Interstellar Extends Life as we Know it, Maybe

Interstellar 2It takes a while to get into the flow of Interstellar, Christopher Nolan’s latest film odyssey. But that’s not a problem because with a running time of 2 hours and 49 minutes you don’t need to be in a hurry. Mr. Nolan combines a number of narratives and even more visuals into a celestial maze of chaos and hope that holds the survival of human life in the balance.

The story opens as Cooper, played with an easy intensity by Mathew McConaughey, is working his farm somewhere in rural America. It’s set in a world ahead of today and the climate, or blight as it is called, has infiltrated our atmosphere and has been systematically killing off all the food even as it grows in the fields. Things have become so dire that just about all that can be grown now is corn. Cooper lives with his son, Tom and daughter Murphy (Murph). Cooper was a pilot and I think an astronaut, but we don’t get a clear picture. He is a widower and relies on his father-in-law, Donald, played by John Lithgow to help raise his kids.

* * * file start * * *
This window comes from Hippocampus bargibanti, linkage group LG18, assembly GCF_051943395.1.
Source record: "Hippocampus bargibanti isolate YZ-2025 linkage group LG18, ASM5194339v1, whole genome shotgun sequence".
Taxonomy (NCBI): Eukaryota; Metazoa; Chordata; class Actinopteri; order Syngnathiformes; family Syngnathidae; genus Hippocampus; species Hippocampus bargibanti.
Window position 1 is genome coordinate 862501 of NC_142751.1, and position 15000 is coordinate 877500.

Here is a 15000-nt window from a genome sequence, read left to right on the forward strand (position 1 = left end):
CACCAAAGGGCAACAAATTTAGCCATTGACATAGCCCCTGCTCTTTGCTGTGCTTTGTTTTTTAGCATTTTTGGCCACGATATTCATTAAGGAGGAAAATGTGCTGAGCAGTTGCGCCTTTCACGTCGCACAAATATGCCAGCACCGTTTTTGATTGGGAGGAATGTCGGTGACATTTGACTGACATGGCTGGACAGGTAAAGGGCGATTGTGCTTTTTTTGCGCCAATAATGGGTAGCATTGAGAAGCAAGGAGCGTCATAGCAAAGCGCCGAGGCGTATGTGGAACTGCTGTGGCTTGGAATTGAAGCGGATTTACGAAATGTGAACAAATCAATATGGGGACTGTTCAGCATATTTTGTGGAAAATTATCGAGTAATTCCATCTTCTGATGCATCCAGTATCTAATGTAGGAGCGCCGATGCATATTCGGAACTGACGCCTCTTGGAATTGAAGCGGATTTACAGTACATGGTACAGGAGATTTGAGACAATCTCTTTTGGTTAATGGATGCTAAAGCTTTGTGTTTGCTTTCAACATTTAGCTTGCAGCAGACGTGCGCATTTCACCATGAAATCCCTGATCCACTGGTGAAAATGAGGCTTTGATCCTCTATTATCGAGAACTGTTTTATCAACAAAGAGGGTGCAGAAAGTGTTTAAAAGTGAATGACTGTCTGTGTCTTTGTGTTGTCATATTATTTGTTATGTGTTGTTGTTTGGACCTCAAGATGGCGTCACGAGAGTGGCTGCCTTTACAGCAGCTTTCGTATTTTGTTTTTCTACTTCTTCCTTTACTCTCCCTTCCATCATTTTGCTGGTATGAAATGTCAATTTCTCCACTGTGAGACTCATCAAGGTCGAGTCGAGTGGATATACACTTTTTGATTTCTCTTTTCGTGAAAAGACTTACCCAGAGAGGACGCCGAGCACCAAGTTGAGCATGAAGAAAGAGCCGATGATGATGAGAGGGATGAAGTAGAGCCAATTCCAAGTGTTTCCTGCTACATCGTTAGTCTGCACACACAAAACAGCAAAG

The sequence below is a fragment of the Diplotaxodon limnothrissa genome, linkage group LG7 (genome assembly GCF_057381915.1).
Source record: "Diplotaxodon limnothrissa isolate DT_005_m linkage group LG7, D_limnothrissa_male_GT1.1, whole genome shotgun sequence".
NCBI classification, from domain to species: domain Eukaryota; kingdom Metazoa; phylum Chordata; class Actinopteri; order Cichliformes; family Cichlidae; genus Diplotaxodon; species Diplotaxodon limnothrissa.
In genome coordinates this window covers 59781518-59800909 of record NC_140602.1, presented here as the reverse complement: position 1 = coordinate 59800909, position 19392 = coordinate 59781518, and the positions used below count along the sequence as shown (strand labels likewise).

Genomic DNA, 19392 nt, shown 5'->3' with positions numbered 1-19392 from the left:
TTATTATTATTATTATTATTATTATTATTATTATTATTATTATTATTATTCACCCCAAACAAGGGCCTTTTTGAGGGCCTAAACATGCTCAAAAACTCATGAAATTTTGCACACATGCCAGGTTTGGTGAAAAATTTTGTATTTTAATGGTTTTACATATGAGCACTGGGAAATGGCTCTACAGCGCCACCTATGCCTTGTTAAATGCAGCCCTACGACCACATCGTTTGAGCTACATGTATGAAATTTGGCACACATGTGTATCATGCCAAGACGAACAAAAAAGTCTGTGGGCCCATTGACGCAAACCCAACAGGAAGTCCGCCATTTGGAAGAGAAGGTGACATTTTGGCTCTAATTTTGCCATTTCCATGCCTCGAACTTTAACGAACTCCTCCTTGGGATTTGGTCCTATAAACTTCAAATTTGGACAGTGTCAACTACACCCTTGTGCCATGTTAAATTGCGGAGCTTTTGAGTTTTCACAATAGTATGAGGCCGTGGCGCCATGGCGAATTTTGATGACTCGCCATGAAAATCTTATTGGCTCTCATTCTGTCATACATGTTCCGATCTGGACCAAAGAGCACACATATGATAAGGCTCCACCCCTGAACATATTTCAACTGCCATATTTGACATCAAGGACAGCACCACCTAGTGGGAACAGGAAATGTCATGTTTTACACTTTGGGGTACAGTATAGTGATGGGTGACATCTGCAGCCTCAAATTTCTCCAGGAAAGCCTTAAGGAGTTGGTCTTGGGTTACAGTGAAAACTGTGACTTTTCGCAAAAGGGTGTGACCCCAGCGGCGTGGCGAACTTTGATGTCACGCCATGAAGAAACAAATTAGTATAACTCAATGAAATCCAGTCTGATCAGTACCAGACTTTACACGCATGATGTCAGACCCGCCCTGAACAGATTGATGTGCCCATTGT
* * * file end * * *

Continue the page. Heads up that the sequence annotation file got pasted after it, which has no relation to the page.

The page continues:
Murph is a bit of a prodigy and Cooper is an engineer; both are off the IQ charts. The space program has been shut down and funds diverted to trying to solve the food problem, so farms are the new “caretakers” of the future of human existence. Cooper turns his skills to making the farm equipment run autonomously with computer programs and sensors.

One day the field equipment goes haywire and they all head back to Cooper’s house and stop. This the first clue we get that magnetism and gravity will play a very large role in unraveling this interesting weave of a story. Murph claims there’s a ghost in her bedroom and indeed when a super dust storm comes through, a message is spelled out on her hardwood floor. Mr. Nolan has bridged us into an M. Night Shyamalan movie for a few moments. Common, everyday images and goings on, but very much askew. Quickly he moves on.